Ready to Run by Lauren Layne

Posted in Advanced Reader Copy/ Chick Lit/ Contemporary Romance/ Netgalley/ Reviews 23rd May 2017
Ready to Run by Lauren LayneReady to Run by Lauren Layne
Series: ,
Published by Loveswept, Random House Publishing Group on August 22nd 2017
Pages: 175
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three-stars

Jordan Carpenter thinks she’s finally found the perfect candidate for Jilted, a new dating show about runaway grooms: Luke Elliott, a playboy firefighter who’s left not one but three brides at the altar. The only problem? Luke refuses to answer Jordan’s emails or return her calls. Which is how she ends up on a flight to Montana to recruit him in person. It’s not Manhattan but at least the locals in Lucky Hollow seem friendly . . . except for Luke, who’s more intense—and way hotter—than the slick womanizer Jordan expected.
Eager to put the past behind him, Luke has zero intention of following this gorgeous, fast-talking city girl back to New York. But before he can send her packing, Jordan’s everywhere: at his favorite bar, the county fair, even his exes’ book club. Annoyingly, everyone in Lucky Hollow seems to like her—and deep down, she’s starting to grow on him too. But the more he fights her constant pestering, the more Luke finds himself wishing that Jordan would kick off her high heels and make herself comfortable in his arms.

‘Ready to Run’ is sort of a spinoff take on The Bachelor/The Bachelorette, only that it ups the stakes for the guy in question in a new reality tv series that is touted to get the whole world talking. He has to be a runaway groom (which, by extension, means he’s probably a playboy who truly sweats at commitment) who’s going to find his true love on screen and be tied down as millions of eyes watch.

In this case, Luke Elliott is Jordan Carpenter’s target, and he’s so elusive that she has to fly all the way to a small town in Montana just to pitch her case. It’s a difficult return to small town life for her, though it’s way harder for Luke, whose 3 ‘failed’ altar runs aren’t exactly what they seem at all.

I’ll admit that from the beginning, Lauren Layne’s premise of this particular reality show was, well, a distasteful one to begin with – at least in the way I think of the trashy series that just goes on and on. It’s a shallow, mocking spectacle out of relationships, catering (mostly) to people who want their 15 seconds of fame and aren’t afraid to do anything to get it. But I am sort of at the point where I’ll pick up some books of Layne’s just so I can read the banter as well as some surprisingly heart-stopping moments that she’s known to write.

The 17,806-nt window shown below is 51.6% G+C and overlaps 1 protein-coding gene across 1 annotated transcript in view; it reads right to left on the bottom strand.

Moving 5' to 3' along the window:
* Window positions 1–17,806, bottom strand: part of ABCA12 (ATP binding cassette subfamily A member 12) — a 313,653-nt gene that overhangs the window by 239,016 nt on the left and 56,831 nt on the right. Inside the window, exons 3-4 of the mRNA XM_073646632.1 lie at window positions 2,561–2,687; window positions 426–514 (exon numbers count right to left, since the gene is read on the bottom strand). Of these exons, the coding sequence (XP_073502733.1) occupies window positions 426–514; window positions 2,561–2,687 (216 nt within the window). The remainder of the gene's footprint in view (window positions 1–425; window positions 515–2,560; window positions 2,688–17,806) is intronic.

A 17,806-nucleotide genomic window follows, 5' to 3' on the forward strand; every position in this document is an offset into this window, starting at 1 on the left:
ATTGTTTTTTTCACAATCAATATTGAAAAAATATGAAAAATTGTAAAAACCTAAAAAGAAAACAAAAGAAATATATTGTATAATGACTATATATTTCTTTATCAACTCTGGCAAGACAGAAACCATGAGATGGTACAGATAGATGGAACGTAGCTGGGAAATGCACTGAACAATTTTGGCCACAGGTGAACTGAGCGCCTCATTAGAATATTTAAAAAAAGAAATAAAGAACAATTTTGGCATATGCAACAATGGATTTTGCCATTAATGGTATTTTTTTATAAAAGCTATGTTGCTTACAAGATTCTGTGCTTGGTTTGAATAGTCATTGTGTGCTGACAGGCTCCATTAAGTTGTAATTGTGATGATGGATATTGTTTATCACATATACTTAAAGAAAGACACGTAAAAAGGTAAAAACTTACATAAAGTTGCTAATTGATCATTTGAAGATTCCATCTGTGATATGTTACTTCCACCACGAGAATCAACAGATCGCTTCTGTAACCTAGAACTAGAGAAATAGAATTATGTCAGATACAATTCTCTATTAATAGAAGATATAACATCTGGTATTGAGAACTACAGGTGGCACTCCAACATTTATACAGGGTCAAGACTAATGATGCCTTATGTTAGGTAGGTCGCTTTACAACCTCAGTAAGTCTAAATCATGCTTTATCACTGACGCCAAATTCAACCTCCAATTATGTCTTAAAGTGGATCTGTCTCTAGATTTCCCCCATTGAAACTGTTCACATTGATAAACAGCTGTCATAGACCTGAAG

Consequently, there were parts I liked, and others that I didn’t as I struggled through several scenes. Characterisation was unfortunately, one of those. Luke’s nuanced backstory and his standup nature became clear as the story went on (and as I’d suspected, there was a lot more to those 3 altar failures than met the eye) and it was easy to root for Luke’s HEA, though the town’s methods of going about it were questionable and annoying. That he didn’t want to give an inch to Jordan was, frankly, his right and prerogative and I was glad to see that he stood by his own principles as much as he could.

On the other hand, I found Jordan extremely dislikable, and her intent to sell out Luke’s personal plight made her embodiment of reality tv in all its ugly glory as she canvassed the whole town for his back story when it was clear he didn’t want a thing to do with the show at all. The lack of respect she refused to give Luke as she relentlessly pried into his life was abominable and the many insulating layers that she’d put between herself and Luke made it difficult to think that the ‘connection’ between them was anything but skin deep.

The long and short of it really, is that ‘Ready to Run’ has been a mixed bag for me. Despite my qualms about Jordan, Layne quite nicely wraps up the whole ugly scenario without shortchanging either protagonist in a way that leaves you unsatisfied. That Luke and Jordan can walk into their sunset by the time the epilogue rolls around is quite the restoration of my tentative faith in this series, which I hope can only get better.

three-stars

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